It realy depends on just what period of time one is reviewing when you consider my backcountry cleanliness habits. When I first started backpacking in the 70's I would have given myself about a 0.5 :puke: . My cleanup kit consisted of some camp suds and a washcloth. Washed my face, hands,and pits about every other day and that was it. We called bug juice "Backpackers Cologne." I do recall my cleanliness habits even getting to me on one rather long and wet trip. On about day 6 of a 9 day trip from South Lake to Sawmill, we had finished chow and were settling in for bed. I was si bad I couldnt handle it, and got up, heated some water, and did a bird bath so I could sleep with myself.

This all changed in the early 80's when I began backpacking with my wife. I would give myself about a 1.5 now as I do a quick bird bath most every day and even carry deodorant these days :p I simply wash up with cold water on warm days and possibly some heated water on cooler days. Not to elaborate, just wash off the crust and start over again.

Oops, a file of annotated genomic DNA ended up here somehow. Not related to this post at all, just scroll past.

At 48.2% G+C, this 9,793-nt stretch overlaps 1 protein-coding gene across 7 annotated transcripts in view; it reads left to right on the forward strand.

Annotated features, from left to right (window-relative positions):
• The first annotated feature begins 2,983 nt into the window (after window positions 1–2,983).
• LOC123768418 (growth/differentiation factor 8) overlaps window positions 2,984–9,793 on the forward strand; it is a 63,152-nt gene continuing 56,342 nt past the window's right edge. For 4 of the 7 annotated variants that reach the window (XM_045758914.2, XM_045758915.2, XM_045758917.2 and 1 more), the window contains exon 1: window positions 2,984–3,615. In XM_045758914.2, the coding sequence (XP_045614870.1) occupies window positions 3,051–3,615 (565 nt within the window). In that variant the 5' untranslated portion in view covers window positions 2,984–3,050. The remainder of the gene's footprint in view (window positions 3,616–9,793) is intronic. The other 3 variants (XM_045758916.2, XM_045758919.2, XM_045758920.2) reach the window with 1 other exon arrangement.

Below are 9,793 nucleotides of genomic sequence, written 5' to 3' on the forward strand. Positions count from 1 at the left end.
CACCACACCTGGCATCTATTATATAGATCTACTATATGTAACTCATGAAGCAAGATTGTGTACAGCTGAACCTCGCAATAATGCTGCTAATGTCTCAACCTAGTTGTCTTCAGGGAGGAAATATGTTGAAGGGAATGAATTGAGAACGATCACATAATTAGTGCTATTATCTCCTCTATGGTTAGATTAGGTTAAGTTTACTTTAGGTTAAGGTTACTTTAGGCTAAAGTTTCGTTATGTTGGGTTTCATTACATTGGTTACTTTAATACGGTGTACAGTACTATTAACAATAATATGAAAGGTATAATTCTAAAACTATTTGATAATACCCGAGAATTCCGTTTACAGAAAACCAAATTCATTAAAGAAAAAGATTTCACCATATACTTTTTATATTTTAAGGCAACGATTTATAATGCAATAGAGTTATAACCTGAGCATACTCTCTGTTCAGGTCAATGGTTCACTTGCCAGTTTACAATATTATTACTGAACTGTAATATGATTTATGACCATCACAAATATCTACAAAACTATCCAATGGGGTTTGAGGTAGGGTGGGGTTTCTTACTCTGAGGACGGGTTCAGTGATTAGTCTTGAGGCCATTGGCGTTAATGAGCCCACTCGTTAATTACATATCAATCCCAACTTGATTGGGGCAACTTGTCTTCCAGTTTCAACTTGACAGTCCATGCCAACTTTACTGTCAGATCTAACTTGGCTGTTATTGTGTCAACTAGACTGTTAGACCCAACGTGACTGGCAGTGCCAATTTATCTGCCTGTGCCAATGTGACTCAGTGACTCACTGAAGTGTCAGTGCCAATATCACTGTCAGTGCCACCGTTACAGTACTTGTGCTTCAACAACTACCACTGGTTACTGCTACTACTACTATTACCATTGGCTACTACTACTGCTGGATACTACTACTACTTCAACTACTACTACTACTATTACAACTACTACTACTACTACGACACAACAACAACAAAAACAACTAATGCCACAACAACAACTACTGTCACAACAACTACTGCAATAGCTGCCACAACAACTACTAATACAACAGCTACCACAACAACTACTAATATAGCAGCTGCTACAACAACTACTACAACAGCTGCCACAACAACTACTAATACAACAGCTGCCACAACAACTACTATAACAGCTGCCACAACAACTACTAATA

I rarely swim in anything but the lower creeks in the later part of the year, but have taken a dip or two into the lakes. The one exception for me is the Blaney Meadows out of Florence. They hot spring is warm and great to soak old muscles and bones, but the true present is the nearby "warm" lake. Apparently its has a few hot springs that feed it, and it has been nicely swimable on all but one very early trip I took ut of there. A true treat.

Ive also always done the dedicated camp sleepware thing so maybe thats why I could survive those early years long trips with so many days without cleaning up.



on